Did you know that you can be convicted of theft without actually stealing anything?
Believe it or not, this is true.
But it isn’t as though you’re going about your day, minding your own business, when suddenly, you’re in trouble. What we’re referring to here is the act of receiving stolen property. You may or may not realize that this is a crime—or that you are, in fact, in possession of stolen property.
If you find yourself caught with stolen property, read on to learn what you can do and the help you can receive from a criminal defense attorney in Lafayette, Indiana.
What Is Theft?
To understand why receiving stolen property is a crime, it’s helpful to know the definition of theft.
For this, we look to Indiana code 35-43-4-2, which states that…
“A person who knowingly or intentionally exerts unauthorized control over property of another person, with intent to deprive the other person of any part of its value or use, commits theft…”
So as you can see, you don’t have to shoplift or pickpocket someone to be guilty of theft.
Once again, this law is no arbitrary attempt for the authorities to “stick it to you.” There’s a real, practical reason why the law looks at theft this way.
Eliminating the Middleman
There’s more to the crime of theft than the physical act of taking something that doesn’t belong to you. The theft occurred for a reason—either the property was valuable, or the thief simply wanted the item.
Regardless of where it goes, the original owner is now deprived of its value, whether monetary or personal. From there, the property’s value needs accounted for somehow. If the item is transferred to another person, through sale or gift, the value of the item is transferred with it.
This means, even if you weren’t the one who took it, being in possession of a stolen item is still theft. You are in possession of property whose owner was never paid. So whether you plan to sell it or enjoy it yourself, you’re still doing so unlawfully.
How Indiana Law Values Stolen Property
The Indiana theft statute values stolen property to determine the severity of the crime—and the charge that comes with it.
The statute defines “the value of property” as…
- the fair market value of the property at the time and place the offense was committed; or
- if the fair market value of the property cannot be satisfactorily determined, the cost to replace the property within a reasonable time after the offense was committed.
A price tag or price marking on property displayed or offered for sale constitutes prima facie evidence of the value of the property.
Once the value of the property is determined, the severity of the crime can be determined. And there are other factors that affect the crime’s severity such as threats to public safety like stealing a gun or hospital equipment.
Criminal Theft Charges
There is no petty theft charge in Indiana. Instead, the severity of theft charges ranges from Class A Misdemeanor to Level 6 Felony, depending on the value of the property and any extenuating circumstances.
- Class A Misdemeanor – If the value of the stolen property is under $750, the crime is considered a Class A Misdemeanor.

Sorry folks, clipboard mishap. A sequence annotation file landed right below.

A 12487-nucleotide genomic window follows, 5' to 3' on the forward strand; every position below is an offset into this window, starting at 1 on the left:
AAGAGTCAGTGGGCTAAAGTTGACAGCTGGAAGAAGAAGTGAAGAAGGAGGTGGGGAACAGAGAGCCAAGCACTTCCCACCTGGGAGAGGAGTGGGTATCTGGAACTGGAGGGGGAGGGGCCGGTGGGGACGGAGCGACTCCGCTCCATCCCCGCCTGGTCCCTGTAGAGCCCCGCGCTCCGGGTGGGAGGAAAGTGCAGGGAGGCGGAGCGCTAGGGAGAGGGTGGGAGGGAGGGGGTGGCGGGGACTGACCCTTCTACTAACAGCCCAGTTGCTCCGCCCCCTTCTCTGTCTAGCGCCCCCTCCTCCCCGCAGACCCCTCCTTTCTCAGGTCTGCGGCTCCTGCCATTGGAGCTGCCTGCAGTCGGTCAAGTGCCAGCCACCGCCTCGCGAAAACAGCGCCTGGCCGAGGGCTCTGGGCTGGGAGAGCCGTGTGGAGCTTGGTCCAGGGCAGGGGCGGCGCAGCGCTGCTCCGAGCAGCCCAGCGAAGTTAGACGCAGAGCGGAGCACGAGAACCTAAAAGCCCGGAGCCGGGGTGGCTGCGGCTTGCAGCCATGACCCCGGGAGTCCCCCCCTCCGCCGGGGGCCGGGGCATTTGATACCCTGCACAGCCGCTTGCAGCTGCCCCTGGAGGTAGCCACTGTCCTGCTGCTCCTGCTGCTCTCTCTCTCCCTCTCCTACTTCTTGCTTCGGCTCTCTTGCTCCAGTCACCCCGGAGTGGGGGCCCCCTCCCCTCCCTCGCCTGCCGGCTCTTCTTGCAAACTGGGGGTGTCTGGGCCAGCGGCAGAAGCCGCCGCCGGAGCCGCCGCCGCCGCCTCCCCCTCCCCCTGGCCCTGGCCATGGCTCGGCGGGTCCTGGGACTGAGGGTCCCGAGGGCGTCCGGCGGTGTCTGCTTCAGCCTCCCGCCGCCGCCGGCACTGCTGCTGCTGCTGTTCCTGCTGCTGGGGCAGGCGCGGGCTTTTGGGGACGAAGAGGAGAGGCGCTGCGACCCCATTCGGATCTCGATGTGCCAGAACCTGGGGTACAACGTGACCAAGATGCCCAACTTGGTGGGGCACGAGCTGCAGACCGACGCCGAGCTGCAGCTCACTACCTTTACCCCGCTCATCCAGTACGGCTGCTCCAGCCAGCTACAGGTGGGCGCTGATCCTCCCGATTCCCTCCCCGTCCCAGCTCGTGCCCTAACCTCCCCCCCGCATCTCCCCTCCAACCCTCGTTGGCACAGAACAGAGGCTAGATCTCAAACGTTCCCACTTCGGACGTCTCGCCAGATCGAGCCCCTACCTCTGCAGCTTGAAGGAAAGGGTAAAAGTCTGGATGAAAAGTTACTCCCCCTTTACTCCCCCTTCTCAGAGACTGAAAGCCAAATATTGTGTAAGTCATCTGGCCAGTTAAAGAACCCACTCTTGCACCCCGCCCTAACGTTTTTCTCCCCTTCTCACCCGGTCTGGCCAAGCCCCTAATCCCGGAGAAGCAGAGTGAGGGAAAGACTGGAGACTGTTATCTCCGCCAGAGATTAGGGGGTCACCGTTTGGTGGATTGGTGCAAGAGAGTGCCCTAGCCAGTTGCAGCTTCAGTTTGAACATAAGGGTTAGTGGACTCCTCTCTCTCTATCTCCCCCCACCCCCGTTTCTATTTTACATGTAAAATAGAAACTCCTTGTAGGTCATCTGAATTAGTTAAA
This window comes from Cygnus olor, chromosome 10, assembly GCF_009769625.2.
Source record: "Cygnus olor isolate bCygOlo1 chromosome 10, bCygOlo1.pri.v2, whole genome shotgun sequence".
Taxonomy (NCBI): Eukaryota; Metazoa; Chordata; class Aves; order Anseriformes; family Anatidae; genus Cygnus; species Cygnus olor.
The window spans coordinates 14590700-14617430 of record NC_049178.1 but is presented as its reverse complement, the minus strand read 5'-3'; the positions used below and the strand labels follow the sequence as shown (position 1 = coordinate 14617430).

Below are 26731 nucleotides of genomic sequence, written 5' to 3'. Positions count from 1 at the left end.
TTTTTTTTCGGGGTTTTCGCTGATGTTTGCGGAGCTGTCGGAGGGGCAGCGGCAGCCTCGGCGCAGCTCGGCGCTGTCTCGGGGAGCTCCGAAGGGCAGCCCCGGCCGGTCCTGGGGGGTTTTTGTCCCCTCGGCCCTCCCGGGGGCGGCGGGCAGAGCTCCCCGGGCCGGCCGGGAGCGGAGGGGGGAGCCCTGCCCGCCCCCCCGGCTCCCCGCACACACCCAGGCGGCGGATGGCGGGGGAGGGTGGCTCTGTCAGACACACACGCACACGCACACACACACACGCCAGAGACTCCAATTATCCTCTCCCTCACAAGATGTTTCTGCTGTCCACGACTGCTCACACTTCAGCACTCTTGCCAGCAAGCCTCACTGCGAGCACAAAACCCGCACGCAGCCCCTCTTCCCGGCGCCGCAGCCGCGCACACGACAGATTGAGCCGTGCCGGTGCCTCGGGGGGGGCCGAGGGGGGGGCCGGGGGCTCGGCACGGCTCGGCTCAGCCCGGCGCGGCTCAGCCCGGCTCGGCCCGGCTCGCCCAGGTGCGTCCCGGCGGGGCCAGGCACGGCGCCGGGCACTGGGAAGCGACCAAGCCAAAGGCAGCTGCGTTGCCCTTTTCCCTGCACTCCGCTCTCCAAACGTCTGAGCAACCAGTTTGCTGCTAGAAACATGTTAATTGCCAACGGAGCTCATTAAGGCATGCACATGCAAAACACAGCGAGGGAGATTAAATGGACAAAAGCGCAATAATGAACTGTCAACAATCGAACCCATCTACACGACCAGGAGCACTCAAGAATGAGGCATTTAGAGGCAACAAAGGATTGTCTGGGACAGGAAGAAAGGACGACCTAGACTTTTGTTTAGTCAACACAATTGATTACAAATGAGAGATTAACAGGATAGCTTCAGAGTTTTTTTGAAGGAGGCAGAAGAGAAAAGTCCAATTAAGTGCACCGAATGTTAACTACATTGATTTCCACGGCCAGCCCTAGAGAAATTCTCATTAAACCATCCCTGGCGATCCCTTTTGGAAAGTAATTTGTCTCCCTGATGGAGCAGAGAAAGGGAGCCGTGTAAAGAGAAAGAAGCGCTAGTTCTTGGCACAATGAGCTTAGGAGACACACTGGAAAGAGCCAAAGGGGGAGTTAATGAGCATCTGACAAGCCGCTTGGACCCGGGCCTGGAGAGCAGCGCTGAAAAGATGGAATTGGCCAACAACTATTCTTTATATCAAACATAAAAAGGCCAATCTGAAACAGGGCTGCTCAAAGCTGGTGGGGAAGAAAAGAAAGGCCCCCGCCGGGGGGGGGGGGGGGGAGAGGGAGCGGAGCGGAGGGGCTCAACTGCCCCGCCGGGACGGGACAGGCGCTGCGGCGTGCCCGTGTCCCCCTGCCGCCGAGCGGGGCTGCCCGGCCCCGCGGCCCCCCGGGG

- Level 6 Felony – If the value of the property is between $750 and $50,000; or the property is a firearm; or the person has a prior conviction for Theft or Criminal Conversion, then it’s a Level 6 Felony.
- Level 5 Felony – If the value of the property is at least $50,000; or if the item is a valuable metal; or if the item relates to transportation safety or public safety or is taken from a health care facility, telecommunications provider, public utility or key facility; and if there’s a substantial risk of bodily injury to a person through its absence.
The punishments for these crimes vary on the severity of the case and include…
What If I Didn’t Know it was Stolen?
There are ways to defend against theft charges as a result of buying stolen property without your knowledge. First of all, the prosecutor will likely build his/her case around the idea that you “should have known” the property was stolen.
When it isn’t clear that you ACTUALLY KNEW it was stolen, that puts the burden of proof on the prosecution to attempt to prove that you “should have known” that the property was stolen.
This could help or hurt your case. The idea is for the prosecution to convince a jury that “a reasonable person” in your shoes would’ve known the property was stolen. So, for incidences like buying something at a pawn shop, you’ll have an easier job proving your innocence. But if the incident involves a purchase from an individual, you’ll need the aid of a skilled attorney to help make the scenario clear, so there’s no ambiguity.
A Stout Defense
When it comes to theft allegations, a swift and stout defense is your best bet of leaving court with your freedom intact. There are so many unknowns when it comes to proving your innocence. Without the right representation, you could be stuck in a “he said/she said” situation where the burden of proof lies on your shoulders.
An experienced criminal defense attorney in Lafayette, Indiana knows the types of strategies prosecutors use in these cases. Contact Coulter Law Office for help with your case of receiving stolen property.